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Tendril Links ZigBee into Printers

Pushing ZigBee technology to a new level of visibility and active deployments, Tendril Networks has launched a partnership with MeterControl Inc. to develop an application that uses ZigBee wireless networks to remotely monitor and manage printers and copiers in large-campus environments. (See Tendril Develops ZigBee App.)

The application is among the most visible to date based on ZigBee, a radio-frequency system based on the Institute of Electrical and Electronics Engineers Inc. (IEEE) 's 802.15.4 standard for low-power, short-range applications in the 2.4GHz band. Devices using ZigBee can transfer data at a few hundred bits per second at a range of around 15 meters to 20 meters. Typically, ZigBee-based equipment is deployed in large meshed networks used to closely monitor specific conditions in enterprise environments -- like the temperature of a climate-controlled warehouse, or security in a large oil refinery, or, in this case, the status of multiple printers across big campuses.

While major vendors including Motorola Inc. (NYSE: MOT) and Philips Semiconductors (NYSE: PHG) have pushed ZigBee for sensor networks and other applications, few such networks have actually been deployed. Startups including Tendril, Dust Networks , and Ember Corp. have developed network hardware and software that allows ZigBee-based silicon to essentially act as tiny wireless routers.

In a report released yesterday, Frost & Sullivan predicted rapid growth for the market for both ZigBee and ultrawideband (UWB) chipsets. Nearly 2.5 million ZigBee chipsets shipped in 2005, generating revenues of about $11.2 million, the research firm said, and the market will grow at an annual rate of 190 percent to reach $800 million by 2009.

Founded in 2004 in Boulder, Colo. to create software to find and manage sensors on automated wireless control networks, Tendril has received around $7 million in venture funding from investors led by Appian Ventures , Access Venture Partners, and In-Q-Tel , the venture-capital arm of the CIA. The company specializes in wireless sensor and control networks powered by ZigBee.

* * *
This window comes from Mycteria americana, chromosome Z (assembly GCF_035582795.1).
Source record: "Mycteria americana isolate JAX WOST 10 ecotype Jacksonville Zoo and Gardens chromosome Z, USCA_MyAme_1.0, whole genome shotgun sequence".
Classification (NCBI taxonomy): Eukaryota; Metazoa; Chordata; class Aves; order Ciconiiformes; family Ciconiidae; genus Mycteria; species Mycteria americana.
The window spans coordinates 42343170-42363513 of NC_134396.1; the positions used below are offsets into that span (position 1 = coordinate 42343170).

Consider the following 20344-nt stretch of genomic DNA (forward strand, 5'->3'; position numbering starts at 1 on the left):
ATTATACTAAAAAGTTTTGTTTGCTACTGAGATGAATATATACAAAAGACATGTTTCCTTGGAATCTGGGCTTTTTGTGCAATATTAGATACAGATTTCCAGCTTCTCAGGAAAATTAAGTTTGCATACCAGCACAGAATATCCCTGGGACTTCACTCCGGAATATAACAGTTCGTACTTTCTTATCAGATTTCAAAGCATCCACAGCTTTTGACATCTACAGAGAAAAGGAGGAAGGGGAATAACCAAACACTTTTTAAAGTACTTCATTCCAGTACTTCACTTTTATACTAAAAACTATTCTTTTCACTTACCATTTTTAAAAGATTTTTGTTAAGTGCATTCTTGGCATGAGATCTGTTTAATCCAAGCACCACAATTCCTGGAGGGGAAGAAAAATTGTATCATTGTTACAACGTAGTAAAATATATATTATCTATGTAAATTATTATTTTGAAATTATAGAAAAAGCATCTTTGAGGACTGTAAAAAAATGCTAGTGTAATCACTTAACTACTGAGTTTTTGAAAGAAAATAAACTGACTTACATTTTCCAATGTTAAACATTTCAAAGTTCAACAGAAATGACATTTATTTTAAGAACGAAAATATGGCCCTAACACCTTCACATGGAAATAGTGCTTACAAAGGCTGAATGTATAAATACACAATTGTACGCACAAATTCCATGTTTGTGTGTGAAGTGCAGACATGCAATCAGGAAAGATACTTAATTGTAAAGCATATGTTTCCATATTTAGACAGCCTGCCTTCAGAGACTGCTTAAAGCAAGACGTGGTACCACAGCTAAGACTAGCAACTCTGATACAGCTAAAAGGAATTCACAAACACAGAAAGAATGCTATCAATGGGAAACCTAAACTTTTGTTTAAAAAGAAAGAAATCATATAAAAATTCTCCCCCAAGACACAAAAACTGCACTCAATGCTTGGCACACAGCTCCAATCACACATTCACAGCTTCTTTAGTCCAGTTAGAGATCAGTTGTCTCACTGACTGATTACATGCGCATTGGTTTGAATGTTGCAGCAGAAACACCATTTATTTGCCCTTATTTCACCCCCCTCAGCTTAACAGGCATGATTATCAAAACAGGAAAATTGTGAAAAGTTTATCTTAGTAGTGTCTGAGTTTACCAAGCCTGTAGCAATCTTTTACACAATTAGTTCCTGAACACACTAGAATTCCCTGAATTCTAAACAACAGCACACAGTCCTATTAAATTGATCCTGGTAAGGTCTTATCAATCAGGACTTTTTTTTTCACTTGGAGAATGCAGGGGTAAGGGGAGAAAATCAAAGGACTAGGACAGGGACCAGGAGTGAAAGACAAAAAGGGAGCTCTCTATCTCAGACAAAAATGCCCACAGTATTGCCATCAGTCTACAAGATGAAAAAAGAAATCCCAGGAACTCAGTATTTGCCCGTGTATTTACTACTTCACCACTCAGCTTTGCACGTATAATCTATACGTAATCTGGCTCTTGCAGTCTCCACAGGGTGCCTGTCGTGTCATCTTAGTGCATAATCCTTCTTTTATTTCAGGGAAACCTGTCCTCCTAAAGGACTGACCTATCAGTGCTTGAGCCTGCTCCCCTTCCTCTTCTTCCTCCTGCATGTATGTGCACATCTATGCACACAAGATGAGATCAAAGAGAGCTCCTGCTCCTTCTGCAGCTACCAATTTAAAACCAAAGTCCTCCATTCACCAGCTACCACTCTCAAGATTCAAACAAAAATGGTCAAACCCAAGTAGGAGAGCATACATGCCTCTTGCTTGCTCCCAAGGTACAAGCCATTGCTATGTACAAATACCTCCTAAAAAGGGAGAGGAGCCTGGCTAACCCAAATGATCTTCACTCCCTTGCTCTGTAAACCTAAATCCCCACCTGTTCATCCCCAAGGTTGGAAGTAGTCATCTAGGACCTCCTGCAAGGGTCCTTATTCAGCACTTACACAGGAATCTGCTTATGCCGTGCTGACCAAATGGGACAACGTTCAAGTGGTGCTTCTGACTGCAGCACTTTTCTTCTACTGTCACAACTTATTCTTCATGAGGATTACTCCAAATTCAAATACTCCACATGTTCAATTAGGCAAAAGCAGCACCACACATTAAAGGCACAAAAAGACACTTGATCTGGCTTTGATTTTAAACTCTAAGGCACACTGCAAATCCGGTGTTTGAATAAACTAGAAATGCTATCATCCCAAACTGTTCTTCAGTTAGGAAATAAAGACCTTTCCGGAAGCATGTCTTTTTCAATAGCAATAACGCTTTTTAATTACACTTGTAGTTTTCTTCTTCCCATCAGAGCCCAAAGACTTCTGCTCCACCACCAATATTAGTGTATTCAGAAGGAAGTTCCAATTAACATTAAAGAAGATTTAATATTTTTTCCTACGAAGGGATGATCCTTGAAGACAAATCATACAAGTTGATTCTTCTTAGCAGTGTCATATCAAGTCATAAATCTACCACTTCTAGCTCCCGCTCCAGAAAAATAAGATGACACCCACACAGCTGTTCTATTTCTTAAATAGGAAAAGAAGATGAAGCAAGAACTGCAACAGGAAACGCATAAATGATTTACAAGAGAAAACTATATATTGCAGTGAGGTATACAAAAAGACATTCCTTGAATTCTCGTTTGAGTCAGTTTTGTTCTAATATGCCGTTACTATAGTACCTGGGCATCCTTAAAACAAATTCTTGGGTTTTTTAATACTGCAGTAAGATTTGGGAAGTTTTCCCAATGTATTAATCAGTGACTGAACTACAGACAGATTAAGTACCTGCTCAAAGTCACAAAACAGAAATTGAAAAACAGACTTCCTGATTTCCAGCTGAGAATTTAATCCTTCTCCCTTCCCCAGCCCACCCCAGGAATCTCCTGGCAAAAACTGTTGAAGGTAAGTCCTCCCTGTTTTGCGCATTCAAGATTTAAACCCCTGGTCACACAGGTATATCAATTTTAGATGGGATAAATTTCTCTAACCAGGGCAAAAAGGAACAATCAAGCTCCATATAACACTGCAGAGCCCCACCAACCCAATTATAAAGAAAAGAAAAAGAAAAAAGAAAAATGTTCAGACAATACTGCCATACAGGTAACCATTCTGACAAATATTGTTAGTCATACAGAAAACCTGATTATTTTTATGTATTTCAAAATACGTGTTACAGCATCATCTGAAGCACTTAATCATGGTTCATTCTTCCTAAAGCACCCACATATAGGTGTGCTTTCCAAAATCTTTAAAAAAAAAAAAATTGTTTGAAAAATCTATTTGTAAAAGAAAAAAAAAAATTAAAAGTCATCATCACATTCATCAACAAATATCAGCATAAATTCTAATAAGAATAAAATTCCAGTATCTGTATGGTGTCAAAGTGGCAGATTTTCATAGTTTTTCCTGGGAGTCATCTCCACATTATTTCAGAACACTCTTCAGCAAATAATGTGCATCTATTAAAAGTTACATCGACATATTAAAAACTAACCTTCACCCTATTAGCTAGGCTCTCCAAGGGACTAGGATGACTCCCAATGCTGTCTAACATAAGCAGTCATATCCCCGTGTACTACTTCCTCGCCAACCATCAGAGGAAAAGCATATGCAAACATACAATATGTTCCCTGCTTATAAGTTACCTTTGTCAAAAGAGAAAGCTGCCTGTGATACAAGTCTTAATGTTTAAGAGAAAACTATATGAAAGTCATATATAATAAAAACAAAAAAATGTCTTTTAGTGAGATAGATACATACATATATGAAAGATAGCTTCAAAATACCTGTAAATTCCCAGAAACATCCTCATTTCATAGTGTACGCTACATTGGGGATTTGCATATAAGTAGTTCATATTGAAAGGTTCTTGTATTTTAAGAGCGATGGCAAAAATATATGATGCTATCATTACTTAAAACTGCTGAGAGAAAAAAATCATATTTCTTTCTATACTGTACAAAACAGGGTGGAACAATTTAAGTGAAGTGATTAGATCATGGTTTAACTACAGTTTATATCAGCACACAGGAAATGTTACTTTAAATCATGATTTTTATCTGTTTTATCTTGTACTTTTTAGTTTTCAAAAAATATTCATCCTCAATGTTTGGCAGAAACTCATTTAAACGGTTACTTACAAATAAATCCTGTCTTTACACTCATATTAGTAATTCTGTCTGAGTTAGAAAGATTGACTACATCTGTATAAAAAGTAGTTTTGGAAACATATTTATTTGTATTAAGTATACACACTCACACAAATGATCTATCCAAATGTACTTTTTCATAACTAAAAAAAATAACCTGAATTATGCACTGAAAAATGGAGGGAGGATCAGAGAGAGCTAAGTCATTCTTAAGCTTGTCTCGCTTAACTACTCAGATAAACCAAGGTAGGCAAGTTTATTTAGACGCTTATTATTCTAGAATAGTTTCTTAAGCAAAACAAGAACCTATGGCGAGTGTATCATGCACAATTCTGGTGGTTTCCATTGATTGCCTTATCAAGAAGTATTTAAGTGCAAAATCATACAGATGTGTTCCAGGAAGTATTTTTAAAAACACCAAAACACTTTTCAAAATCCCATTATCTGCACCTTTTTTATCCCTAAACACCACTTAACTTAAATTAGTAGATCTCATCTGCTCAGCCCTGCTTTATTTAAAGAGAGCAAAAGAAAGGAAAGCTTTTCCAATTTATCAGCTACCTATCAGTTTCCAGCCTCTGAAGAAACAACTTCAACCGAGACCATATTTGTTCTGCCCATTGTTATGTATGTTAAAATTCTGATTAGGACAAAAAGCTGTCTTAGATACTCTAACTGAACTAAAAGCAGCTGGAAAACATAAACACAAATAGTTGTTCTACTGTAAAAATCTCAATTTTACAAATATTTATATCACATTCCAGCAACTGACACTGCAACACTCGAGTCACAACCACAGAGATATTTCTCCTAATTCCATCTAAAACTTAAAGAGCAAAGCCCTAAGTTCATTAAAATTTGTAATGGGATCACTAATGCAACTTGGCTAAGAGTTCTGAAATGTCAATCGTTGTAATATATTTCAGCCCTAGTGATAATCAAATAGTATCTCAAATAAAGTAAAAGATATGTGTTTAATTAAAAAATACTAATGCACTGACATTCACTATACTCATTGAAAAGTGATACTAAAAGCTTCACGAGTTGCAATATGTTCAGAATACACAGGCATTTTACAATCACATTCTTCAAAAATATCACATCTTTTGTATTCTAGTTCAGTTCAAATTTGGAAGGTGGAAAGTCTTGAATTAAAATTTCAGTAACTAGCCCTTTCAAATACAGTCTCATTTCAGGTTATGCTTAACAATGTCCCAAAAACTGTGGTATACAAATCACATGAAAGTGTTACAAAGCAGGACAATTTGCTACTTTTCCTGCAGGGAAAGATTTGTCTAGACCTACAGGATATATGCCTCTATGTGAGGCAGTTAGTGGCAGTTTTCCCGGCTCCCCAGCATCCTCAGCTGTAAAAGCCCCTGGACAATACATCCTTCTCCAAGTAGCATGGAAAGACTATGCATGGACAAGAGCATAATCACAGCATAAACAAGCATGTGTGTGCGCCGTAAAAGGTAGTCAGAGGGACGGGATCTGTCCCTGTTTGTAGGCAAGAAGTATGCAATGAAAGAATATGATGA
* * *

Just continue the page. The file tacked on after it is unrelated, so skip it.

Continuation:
Burnsville, Minn.-based MeterControl, created the same year as Tendril to develop remote meter-access solutions, will use Tendril's software to create a ZigBee network that will allow enterprises to measure usage, monitor device health, and respond to hiccups in machines spread across multiple buildings.

Before ZigBee and Tendril's software, "it would've taken a company like MeterControl 10 times as long to get their solution into the market," says Tendril founder and COO Tim Enwall. "The open-standard nature of ZigBee creates flexibility and price competition, so companies can enter the low-power wireless application market easily and quickly."

The Tendril/MeterControl application will allow IT managers to wirelessly monitor and manage copier and printer usage over a network of small ZigBee devices attached to each machine. It's not necessary for the ZigBee devices to run over the same LAN as the copiers and printers themselves.

Enwall predicts that 2007 will see an increasing array of new products and systems built around ZigBee.

"Based on the pipeline from the testing houses, by the end of this year you'll see over 100 new products," predicts Enwall.

— Richard Martin, Senior Editor, Unstrung

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